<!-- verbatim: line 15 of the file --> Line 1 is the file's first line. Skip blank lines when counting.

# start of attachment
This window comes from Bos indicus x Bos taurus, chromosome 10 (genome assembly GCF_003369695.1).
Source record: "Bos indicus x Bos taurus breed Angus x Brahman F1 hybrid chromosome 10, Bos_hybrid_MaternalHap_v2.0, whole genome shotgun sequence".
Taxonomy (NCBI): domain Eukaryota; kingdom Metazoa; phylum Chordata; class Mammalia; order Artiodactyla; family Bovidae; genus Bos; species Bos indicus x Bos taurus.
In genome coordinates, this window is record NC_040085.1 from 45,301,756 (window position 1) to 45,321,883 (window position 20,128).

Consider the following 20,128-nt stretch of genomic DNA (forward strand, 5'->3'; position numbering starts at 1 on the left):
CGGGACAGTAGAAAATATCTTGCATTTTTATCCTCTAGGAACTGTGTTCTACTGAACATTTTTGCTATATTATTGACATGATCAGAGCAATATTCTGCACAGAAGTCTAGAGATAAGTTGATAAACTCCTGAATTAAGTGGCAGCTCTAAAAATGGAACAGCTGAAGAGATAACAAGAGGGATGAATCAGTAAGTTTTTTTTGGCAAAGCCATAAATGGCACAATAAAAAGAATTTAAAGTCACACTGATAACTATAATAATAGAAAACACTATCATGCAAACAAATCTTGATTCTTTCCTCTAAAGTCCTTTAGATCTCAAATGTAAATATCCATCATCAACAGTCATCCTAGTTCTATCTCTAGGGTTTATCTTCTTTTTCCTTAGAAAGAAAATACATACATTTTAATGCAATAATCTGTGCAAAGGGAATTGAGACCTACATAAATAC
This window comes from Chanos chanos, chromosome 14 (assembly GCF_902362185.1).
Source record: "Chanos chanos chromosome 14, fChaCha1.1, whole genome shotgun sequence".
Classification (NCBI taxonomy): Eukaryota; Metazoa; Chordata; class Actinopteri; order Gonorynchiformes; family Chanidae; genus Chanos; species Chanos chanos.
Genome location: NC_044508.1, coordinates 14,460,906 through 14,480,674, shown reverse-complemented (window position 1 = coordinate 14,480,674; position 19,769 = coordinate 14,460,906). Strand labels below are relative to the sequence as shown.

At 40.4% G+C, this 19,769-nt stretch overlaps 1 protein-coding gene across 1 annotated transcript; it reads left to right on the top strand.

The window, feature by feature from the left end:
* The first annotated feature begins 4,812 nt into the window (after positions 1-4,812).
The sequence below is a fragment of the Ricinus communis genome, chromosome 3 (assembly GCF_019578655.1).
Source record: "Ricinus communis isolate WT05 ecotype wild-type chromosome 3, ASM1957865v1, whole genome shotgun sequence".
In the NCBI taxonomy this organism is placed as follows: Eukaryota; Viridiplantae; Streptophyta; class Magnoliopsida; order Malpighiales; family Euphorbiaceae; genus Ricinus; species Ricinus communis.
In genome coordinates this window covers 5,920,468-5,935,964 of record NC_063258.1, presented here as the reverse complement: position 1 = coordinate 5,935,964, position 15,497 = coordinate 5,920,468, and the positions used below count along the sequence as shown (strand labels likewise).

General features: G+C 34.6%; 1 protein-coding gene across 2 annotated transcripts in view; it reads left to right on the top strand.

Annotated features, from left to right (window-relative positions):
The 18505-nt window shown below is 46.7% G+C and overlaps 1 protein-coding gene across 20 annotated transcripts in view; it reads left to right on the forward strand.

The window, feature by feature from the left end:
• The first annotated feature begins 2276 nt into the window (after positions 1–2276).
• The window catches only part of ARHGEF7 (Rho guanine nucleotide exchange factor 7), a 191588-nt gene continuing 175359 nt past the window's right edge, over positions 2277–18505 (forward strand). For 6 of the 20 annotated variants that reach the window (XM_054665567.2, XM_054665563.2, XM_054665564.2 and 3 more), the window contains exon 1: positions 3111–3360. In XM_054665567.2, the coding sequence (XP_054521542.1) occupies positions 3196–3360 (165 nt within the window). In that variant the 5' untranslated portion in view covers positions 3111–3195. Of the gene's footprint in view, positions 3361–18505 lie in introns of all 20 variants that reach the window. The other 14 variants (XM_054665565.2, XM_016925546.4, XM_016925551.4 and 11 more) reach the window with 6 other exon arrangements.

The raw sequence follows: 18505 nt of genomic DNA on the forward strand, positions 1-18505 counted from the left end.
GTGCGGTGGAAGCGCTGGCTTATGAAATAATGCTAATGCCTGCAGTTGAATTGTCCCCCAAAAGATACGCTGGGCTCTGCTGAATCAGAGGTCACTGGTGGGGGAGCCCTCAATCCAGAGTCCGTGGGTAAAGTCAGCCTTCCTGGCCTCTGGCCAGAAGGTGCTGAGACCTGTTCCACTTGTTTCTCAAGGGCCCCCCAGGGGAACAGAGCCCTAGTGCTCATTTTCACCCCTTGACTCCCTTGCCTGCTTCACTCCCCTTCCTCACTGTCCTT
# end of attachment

Source record: "Ricinus communis isolate WT05 ecotype wild-type chromosome 3, ASM1957865v1, whole genome shotgun sequence".